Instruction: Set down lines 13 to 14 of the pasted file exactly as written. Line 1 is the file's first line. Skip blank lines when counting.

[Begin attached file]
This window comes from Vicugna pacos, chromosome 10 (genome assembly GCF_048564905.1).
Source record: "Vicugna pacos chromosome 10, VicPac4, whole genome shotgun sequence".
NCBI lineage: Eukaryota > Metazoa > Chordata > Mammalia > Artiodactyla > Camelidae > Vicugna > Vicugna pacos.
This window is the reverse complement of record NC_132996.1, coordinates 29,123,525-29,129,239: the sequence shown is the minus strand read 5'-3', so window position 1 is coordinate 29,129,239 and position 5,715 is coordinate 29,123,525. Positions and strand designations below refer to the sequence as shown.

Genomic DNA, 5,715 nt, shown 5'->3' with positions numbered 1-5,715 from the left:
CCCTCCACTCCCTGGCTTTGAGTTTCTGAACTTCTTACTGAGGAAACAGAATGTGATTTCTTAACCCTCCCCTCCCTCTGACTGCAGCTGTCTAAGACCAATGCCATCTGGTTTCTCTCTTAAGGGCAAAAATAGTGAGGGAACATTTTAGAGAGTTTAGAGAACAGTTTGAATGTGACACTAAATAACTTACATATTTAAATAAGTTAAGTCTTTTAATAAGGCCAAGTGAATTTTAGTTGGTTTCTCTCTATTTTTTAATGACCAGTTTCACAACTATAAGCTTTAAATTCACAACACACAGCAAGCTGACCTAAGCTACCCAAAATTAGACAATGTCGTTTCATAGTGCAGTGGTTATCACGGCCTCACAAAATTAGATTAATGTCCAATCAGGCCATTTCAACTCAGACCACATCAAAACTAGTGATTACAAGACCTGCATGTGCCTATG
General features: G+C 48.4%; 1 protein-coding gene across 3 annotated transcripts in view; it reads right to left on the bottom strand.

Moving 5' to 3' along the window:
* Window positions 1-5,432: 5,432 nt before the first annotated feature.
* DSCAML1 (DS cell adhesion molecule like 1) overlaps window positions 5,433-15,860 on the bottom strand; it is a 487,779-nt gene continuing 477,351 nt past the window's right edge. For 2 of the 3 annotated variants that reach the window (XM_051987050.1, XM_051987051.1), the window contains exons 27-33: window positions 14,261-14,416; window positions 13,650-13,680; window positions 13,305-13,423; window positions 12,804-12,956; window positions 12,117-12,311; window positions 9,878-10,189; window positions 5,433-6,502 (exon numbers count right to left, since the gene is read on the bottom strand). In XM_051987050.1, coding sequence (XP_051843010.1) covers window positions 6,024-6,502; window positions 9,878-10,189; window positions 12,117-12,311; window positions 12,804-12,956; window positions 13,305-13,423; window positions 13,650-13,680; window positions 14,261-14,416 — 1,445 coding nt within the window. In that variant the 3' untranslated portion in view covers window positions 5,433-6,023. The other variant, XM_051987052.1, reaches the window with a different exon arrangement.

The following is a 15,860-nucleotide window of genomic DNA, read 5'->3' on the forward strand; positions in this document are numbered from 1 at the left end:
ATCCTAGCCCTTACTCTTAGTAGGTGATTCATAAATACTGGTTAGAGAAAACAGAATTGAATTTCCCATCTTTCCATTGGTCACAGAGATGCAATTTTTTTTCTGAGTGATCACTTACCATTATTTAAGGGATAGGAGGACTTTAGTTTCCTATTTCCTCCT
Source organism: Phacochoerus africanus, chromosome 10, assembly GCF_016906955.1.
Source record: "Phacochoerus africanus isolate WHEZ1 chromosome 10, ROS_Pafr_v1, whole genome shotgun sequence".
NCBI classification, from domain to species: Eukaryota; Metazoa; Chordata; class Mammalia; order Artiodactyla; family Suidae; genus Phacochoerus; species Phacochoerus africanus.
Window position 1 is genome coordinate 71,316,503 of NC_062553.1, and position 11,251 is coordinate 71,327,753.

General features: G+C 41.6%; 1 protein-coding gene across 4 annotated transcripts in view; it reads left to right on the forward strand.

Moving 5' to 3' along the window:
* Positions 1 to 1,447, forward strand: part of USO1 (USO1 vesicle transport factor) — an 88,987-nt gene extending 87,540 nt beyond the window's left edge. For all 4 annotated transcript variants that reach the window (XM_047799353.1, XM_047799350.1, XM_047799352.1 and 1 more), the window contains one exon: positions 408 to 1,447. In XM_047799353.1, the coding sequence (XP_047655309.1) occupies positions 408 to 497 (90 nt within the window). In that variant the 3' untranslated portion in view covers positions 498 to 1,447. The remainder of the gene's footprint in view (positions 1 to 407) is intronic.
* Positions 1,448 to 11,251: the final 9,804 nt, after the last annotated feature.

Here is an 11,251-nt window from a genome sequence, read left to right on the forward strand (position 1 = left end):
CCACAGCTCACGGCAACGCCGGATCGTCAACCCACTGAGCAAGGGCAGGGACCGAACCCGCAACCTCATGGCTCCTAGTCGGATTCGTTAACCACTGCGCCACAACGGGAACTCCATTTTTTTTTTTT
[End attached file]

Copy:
Source organism: Phacochoerus africanus, chromosome 10, assembly GCF_016906955.1.
Source record: "Phacochoerus africanus isolate WHEZ1 chromosome 10, ROS_Pafr_v1, whole genome shotgun sequence".